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'The Walking Dead' - 'The Distance': Who Do You Trust?

By TK Burton | TV | February 23, 2015 |

By TK Burton | TV | February 23, 2015 |

After a combination of luck, desperation, providence, and what we can only hope is the kindness of strangers, Rick and his increasingly ragged group endured one of their greatest challenges last week, only to be confronted with a brand new face. It’s here that we picked up with this week’s episode, “The Distance.”

There are several interesting dynamics developing now, and the issue of trust is first and foremost as we learn more about Aaron and his supposed safe haven. Since stumbling onto Hershel’s farm so long ago, every single “safe place” that they’ve encountered has been fraught with betrayal, madness, and death. It’s no surprise that the clean cut, freshly clothed, earnest-faced Aaron’s efforts to sell them on a community are initially answered with a fist. There’s something inherently distrustful about Aaron’s foot-shifting, anxious tone… perhaps it’s because we’ve grown as suspicious as Rick and company. Perhaps it’s because it’s almost as if he’s trying too hard to get them onboard. Throughout the episode, there was a weird sense of desperation to him — more subtle than the overt, haggard, exhausted desperation of Rick’s group — that made it near-impossible to trust him. Where this will eventually take us, well, that should be interesting.

Things We Loved:

- Michonne asserting herself, continuing the evolution from side character to leader. Danai Gurira’s Michonne, after a series of false starts character-wise in Season Three (more the fault of the writer’s than anything else) has developed into a favorite character for reasons that now extend far beyond her deadly abilities with a sword. She’s become a complex, intelligent voice in the group, one who deftly works Rick to get him to see past his own occasional mulishness. “We need this, so we’re going. All of us. Somebody say something if they feel differently.”

- Once again, an episode that brilliantly demonstrates the almost organic nature of the group’s mechanics in times of crisis. The way they mobilize when seeking out Aaron’s partner was remarkable — each automatically knowing their role, orders given and followed. It’s worth repeating that for the most part, this is a small collection of (mostly) civilians who have, out of necessity, turned themselves into a virtual paramilitary unit capable of almost anything.

- Aaron. I thoroughly enjoyed this character, even as I was secretly telling Rick to put a bullet through his head for the first 45 minutes of the show. But he grew on me, despite my fear’s and suspicions, and Ross Marquand’s performance — jittery, anxious, but also rock-solid in his determination to both bring Rick on board as well as protect his group — was pretty great.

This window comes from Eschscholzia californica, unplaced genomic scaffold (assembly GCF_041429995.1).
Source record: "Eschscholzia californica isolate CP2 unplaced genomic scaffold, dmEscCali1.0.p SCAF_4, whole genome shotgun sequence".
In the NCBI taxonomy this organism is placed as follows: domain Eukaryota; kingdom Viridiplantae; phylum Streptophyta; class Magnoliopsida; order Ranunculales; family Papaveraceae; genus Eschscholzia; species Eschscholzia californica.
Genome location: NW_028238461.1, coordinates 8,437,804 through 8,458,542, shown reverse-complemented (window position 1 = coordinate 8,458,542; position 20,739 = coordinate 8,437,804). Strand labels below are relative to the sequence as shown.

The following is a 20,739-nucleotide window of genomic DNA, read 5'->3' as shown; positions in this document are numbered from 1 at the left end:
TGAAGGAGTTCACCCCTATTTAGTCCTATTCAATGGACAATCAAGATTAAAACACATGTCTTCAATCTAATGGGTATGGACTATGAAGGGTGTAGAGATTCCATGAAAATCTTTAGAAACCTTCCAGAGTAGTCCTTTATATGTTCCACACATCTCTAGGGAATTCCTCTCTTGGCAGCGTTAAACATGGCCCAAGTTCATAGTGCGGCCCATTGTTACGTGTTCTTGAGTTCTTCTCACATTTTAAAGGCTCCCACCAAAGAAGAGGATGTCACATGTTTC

- Speaking of, let’s talk about what might have been the most pleasantly unexpected part of the show — Aaron and Eric’s relationship. Adding a gay character in such an offhanded, conventional fashion was perfectly executed. Better still, pitching two of them at once, and showing them in a mature, intelligent, loving, non-cliched relationship was very nicely done. Kudos to AMC’s determination to broaden the show’s diversity with each passing season. I’m still a little salty over Tyreese, but I’m getting over it. Well played, Walking Dead.

- The absolutely bananas nighttime battle. Beginning with Glenn mowing down walkers like he was driving through a field, then an impressively tense battle in the pitch darkness (which was particularly well-directed by using next to no artificial light, thereby giving it a much more realistic feel), and then splitting the group up for a few minutes? That entire sequence was absolutely harrowing.

- Abraham’s “Might as well paint it red and put a ladder on it” line was a shot of much-needed levity. Loved it, and I wish the show had more moments like it.

Things We Didn’t Love:

- Rick. I enjoyed probably 75% of his performance, and for much of the Lincoln did a good job of walking the line between paranoid, cautious, and crazy. But after a while I wish they’d let some of the other characters play more of a part, particularly Carol or Daryl, who seemed like they would have had a bigger stake in the conversation. It just seemed to go on and on and on.

- That’s about it, really. This was a pretty impressive episode, overall.

It remains to be seen how this will pan out, but for the first time in a while, I’m genuinely interested to see the story develop, instead of just sort of passively waiting. I’m eager to see what secrets Alexandria holds, to see more of Aaron and Eric and what lies behind those walls. He says all the right things, shows them all the right images, but Michonne’s rather chilling question about why he doesn’t have pictures of people? That sent a chill down my back. Overall, “The Distance” was a terrific introduction to what appears to be the next chapter in The Walking Dead.

TK Burton is an Editorial Consultant. You may email him here or follow him on Twitter.